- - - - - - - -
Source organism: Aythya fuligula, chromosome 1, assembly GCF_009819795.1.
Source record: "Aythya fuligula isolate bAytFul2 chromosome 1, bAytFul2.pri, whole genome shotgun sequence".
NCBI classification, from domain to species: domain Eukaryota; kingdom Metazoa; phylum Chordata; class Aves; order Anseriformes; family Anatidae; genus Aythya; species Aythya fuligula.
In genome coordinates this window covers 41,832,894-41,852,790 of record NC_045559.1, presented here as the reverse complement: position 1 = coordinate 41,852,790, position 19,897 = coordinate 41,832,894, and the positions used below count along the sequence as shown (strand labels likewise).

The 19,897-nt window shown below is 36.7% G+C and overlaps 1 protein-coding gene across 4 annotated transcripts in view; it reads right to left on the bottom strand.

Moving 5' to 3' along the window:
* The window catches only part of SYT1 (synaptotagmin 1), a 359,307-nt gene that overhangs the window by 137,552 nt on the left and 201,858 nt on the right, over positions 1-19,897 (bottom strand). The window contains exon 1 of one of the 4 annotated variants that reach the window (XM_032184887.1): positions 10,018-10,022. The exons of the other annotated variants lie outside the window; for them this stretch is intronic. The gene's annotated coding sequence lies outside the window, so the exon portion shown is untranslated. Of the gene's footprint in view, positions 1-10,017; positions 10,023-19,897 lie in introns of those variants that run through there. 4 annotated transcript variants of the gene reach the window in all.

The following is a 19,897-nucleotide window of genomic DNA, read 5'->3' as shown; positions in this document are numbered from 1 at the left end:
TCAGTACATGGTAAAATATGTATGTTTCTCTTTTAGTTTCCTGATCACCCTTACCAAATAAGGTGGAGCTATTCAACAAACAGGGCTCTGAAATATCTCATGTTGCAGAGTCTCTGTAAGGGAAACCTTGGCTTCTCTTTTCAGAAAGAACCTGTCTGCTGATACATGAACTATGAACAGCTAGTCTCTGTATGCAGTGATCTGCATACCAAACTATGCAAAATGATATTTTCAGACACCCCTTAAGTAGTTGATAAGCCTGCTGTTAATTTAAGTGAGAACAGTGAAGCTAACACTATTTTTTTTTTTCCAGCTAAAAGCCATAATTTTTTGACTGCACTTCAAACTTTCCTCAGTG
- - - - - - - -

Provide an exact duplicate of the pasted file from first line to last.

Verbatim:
Source organism: Aythya fuligula, chromosome 1, assembly GCF_009819795.1.
Source record: "Aythya fuligula isolate bAytFul2 chromosome 1, bAytFul2.pri, whole genome shotgun sequence".
NCBI classification, from domain to species: domain Eukaryota; kingdom Metazoa; phylum Chordata; class Aves; order Anseriformes; family Anatidae; genus Aythya; species Aythya fuligula.
In genome coordinates this window covers 41,832,894-41,852,790 of record NC_045559.1, presented here as the reverse complement: position 1 = coordinate 41,852,790, position 19,897 = coordinate 41,832,894, and the positions used below count along the sequence as shown (strand labels likewise).

The 19,897-nt window shown below is 36.7% G+C and overlaps 1 protein-coding gene across 4 annotated transcripts in view; it reads right to left on the bottom strand.

Moving 5' to 3' along the window:
* The window catches only part of SYT1 (synaptotagmin 1), a 359,307-nt gene that overhangs the window by 137,552 nt on the left and 201,858 nt on the right, over positions 1-19,897 (bottom strand). The window contains exon 1 of one of the 4 annotated variants that reach the window (XM_032184887.1): positions 10,018-10,022. The exons of the other annotated variants lie outside the window; for them this stretch is intronic. The gene's annotated coding sequence lies outside the window, so the exon portion shown is untranslated. Of the gene's footprint in view, positions 1-10,017; positions 10,023-19,897 lie in introns of those variants that run through there. 4 annotated transcript variants of the gene reach the window in all.

The following is a 19,897-nucleotide window of genomic DNA, read 5'->3' as shown; positions in this document are numbered from 1 at the left end:
TCAGTACATGGTAAAATATGTATGTTTCTCTTTTAGTTTCCTGATCACCCTTACCAAATAAGGTGGAGCTATTCAACAAACAGGGCTCTGAAATATCTCATGTTGCAGAGTCTCTGTAAGGGAAACCTTGGCTTCTCTTTTCAGAAAGAACCTGTCTGCTGATACATGAACTATGAACAGCTAGTCTCTGTATGCAGTGATCTGCATACCAAACTATGCAAAATGATATTTTCAGACACCCCTTAAGTAGTTGATAAGCCTGCTGTTAATTTAAGTGAGAACAGTGAAGCTAACACTATTTTTTTTTTTCCAGCTAAAAGCCATAATTTTTTGACTGCACTTCAAACTTTCCTCAGTG